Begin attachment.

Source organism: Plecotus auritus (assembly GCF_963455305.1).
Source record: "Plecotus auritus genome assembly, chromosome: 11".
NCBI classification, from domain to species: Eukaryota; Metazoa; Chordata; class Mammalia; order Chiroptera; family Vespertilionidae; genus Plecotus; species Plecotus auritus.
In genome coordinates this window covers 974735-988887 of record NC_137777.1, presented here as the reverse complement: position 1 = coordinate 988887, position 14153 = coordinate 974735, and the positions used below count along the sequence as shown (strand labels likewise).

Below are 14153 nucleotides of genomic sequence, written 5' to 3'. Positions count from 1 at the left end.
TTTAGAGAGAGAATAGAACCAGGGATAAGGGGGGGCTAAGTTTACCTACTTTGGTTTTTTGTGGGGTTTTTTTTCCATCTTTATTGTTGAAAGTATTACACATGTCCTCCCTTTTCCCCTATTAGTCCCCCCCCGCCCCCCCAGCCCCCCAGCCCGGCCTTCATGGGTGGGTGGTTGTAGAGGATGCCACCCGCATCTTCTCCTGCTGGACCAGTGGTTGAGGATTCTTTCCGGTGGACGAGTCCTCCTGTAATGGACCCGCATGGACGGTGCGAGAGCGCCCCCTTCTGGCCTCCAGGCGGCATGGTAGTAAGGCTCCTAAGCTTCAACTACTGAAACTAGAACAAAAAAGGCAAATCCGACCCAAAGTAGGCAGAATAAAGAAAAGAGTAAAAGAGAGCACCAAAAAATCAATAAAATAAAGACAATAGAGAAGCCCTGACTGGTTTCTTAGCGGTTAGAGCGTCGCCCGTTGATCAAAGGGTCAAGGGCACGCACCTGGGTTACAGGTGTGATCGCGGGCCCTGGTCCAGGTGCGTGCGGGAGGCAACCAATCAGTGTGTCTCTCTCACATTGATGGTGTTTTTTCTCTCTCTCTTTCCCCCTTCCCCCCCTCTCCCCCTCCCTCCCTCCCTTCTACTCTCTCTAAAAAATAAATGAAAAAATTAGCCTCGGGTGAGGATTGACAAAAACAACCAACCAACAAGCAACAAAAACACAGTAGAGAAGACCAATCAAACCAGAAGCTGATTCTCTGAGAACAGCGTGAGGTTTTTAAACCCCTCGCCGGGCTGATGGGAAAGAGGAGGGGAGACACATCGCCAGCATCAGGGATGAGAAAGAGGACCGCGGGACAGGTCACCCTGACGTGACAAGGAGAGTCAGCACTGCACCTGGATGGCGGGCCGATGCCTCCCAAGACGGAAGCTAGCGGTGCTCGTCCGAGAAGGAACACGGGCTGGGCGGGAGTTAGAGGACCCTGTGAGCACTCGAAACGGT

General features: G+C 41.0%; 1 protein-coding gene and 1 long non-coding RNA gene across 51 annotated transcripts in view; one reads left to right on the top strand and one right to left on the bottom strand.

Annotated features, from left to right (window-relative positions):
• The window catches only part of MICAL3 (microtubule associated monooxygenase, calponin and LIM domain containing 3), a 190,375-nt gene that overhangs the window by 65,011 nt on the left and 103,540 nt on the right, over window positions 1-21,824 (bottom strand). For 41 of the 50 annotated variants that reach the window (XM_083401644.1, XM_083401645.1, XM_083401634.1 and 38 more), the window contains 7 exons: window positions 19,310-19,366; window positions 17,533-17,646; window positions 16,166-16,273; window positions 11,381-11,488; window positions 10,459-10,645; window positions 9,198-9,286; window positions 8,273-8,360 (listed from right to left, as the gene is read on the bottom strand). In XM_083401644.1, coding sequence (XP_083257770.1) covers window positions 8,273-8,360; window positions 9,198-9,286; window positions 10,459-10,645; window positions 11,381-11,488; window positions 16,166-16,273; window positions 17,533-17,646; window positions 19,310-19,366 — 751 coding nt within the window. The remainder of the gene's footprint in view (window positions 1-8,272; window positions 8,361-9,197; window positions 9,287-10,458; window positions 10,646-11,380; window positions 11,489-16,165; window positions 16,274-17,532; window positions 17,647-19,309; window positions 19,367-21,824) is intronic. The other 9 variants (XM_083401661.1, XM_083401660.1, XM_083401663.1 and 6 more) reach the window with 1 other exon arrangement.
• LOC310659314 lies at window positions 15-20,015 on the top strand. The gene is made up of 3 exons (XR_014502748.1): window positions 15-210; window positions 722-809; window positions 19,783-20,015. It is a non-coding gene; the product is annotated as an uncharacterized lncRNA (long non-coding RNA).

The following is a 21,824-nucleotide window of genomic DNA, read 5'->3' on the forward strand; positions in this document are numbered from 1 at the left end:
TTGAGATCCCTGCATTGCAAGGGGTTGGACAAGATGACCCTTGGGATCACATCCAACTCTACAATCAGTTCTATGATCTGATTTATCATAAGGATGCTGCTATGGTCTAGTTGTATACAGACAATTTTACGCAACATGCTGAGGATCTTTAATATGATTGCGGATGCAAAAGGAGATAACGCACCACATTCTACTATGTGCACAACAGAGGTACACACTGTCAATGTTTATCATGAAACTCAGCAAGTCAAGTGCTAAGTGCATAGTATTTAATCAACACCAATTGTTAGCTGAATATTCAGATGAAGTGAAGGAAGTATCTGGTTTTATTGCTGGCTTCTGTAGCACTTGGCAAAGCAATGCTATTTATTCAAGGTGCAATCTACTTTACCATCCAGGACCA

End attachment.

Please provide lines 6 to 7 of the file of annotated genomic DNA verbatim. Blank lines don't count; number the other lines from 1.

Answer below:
TTTAGAGAGAGAATAGAACCAGGGATAAGGGGGGGCTAAGTTTACCTACTTTGGTTTTTTGTGGGGTTTTTTTTCCATCTTTATTGTTGAAAGTATTACACATGTCCTCCCTTTTCCCCTATTAGTCCCCCCCCGCCCCCCCAGCCCCCCAGCCCGGCCTTCATGGGTGGGTGGTTGTAGAGGATGCCACCCGCATCTTCTCCTGCTGGACCAGTGGTTGAGGATTCTTTCCGGTGGACGAGTCCTCCTGTAATGGACCCGCATGGACGGTGCGAGAGCGCCCCCTTCTGGCCTCCAGGCGGCATGGTAGTAAGGCTCCTAAGCTTCAACTACTGAAACTAGAACAAAAAAGGCAAATCCGACCCAAAGTAGGCAGAATAAAGAAAAGAGTAAAAGAGAGCACCAAAAAATCAATAAAATAAAGACAATAGAGAAGCCCTGACTGGTTTCTTAGCGGTTAGAGCGTCGCCCGTTGATCAAAGGGTCAAGGGCACGCACCTGGGTTACAGGTGTGATCGCGGGCCCTGGTCCAGGTGCGTGCGGGAGGCAACCAATCAGTGTGTCTCTCTCACATTGATGGTGTTTTTTCTCTCTCTCTTTCCCCCTTCCCCCCCTCTCCCCCTCCCTCCCTCCCTTCTACTCTCTCTAAAAAATAAATGAAAAAATTAGCCTCGGGTGAGGATTGACAAAAACAACCAACCAACAAGCAACAAAAACACAGTAGAGAAGACCAATCAAACCAGAAGCTGATTCTCTGAGAACAGCGTGAGGTTTTTAAACCCCTCGCCGGGCTGATGGGAAAGAGGAGGGGAGACACATCGCCAGCATCAGGGATGAGAAAGAGGACCGCGGGACAGGTCACCCTGACGTGACAAGGAGAGTCAGCACTGCACCTGGATGGCGGGCCGATGCCTCCCAAGACGGAAGCTAGCGGTGCTCGTCCGAGAAGGAACACGGGCTGGGCGGGAGTTAGAGGACCCTGTGAGCACTCGAAACGGT

General features: G+C 41.0%; 1 protein-coding gene and 1 long non-coding RNA gene across 51 annotated transcripts in view; one reads left to right on the top strand and one right to left on the bottom strand.